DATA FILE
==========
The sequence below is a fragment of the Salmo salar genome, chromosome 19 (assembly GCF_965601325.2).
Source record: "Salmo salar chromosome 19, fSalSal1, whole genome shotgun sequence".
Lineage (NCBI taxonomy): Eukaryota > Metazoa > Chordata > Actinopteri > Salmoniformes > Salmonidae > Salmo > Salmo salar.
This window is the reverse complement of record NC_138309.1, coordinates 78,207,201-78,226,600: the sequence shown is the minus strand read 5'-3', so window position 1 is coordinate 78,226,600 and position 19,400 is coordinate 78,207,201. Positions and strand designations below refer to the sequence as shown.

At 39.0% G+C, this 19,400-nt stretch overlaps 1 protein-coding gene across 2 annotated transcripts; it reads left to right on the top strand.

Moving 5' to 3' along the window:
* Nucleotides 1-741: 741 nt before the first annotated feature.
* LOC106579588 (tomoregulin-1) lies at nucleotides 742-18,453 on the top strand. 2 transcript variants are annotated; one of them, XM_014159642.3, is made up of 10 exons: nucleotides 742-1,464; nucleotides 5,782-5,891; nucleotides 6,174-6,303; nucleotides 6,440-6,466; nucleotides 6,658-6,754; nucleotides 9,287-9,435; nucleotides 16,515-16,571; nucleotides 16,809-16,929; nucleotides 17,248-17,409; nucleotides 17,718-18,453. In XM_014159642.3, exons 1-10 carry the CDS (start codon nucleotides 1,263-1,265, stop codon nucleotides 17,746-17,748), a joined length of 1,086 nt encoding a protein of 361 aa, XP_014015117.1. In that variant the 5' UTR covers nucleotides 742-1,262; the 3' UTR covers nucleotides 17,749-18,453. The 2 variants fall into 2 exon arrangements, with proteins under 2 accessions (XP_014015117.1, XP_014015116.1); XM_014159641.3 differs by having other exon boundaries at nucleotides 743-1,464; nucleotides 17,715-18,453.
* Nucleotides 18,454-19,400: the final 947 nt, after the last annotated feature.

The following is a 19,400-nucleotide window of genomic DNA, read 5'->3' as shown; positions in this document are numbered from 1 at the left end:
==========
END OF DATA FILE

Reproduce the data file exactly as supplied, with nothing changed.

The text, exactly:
The sequence below is a fragment of the Salmo salar genome, chromosome 19 (assembly GCF_965601325.2).
Source record: "Salmo salar chromosome 19, fSalSal1, whole genome shotgun sequence".
Lineage (NCBI taxonomy): Eukaryota > Metazoa > Chordata > Actinopteri > Salmoniformes > Salmonidae > Salmo > Salmo salar.
This window is the reverse complement of record NC_138309.1, coordinates 78,207,201-78,226,600: the sequence shown is the minus strand read 5'-3', so window position 1 is coordinate 78,226,600 and position 19,400 is coordinate 78,207,201. Positions and strand designations below refer to the sequence as shown.

At 39.0% G+C, this 19,400-nt stretch overlaps 1 protein-coding gene across 2 annotated transcripts; it reads left to right on the top strand.

Moving 5' to 3' along the window:
* Nucleotides 1-741: 741 nt before the first annotated feature.
* LOC106579588 (tomoregulin-1) lies at nucleotides 742-18,453 on the top strand. 2 transcript variants are annotated; one of them, XM_014159642.3, is made up of 10 exons: nucleotides 742-1,464; nucleotides 5,782-5,891; nucleotides 6,174-6,303; nucleotides 6,440-6,466; nucleotides 6,658-6,754; nucleotides 9,287-9,435; nucleotides 16,515-16,571; nucleotides 16,809-16,929; nucleotides 17,248-17,409; nucleotides 17,718-18,453. In XM_014159642.3, exons 1-10 carry the CDS (start codon nucleotides 1,263-1,265, stop codon nucleotides 17,746-17,748), a joined length of 1,086 nt encoding a protein of 361 aa, XP_014015117.1. In that variant the 5' UTR covers nucleotides 742-1,262; the 3' UTR covers nucleotides 17,749-18,453. The 2 variants fall into 2 exon arrangements, with proteins under 2 accessions (XP_014015117.1, XP_014015116.1); XM_014159641.3 differs by having other exon boundaries at nucleotides 743-1,464; nucleotides 17,715-18,453.
* Nucleotides 18,454-19,400: the final 947 nt, after the last annotated feature.

The following is a 19,400-nucleotide window of genomic DNA, read 5'->3' as shown; positions in this document are numbered from 1 at the left end: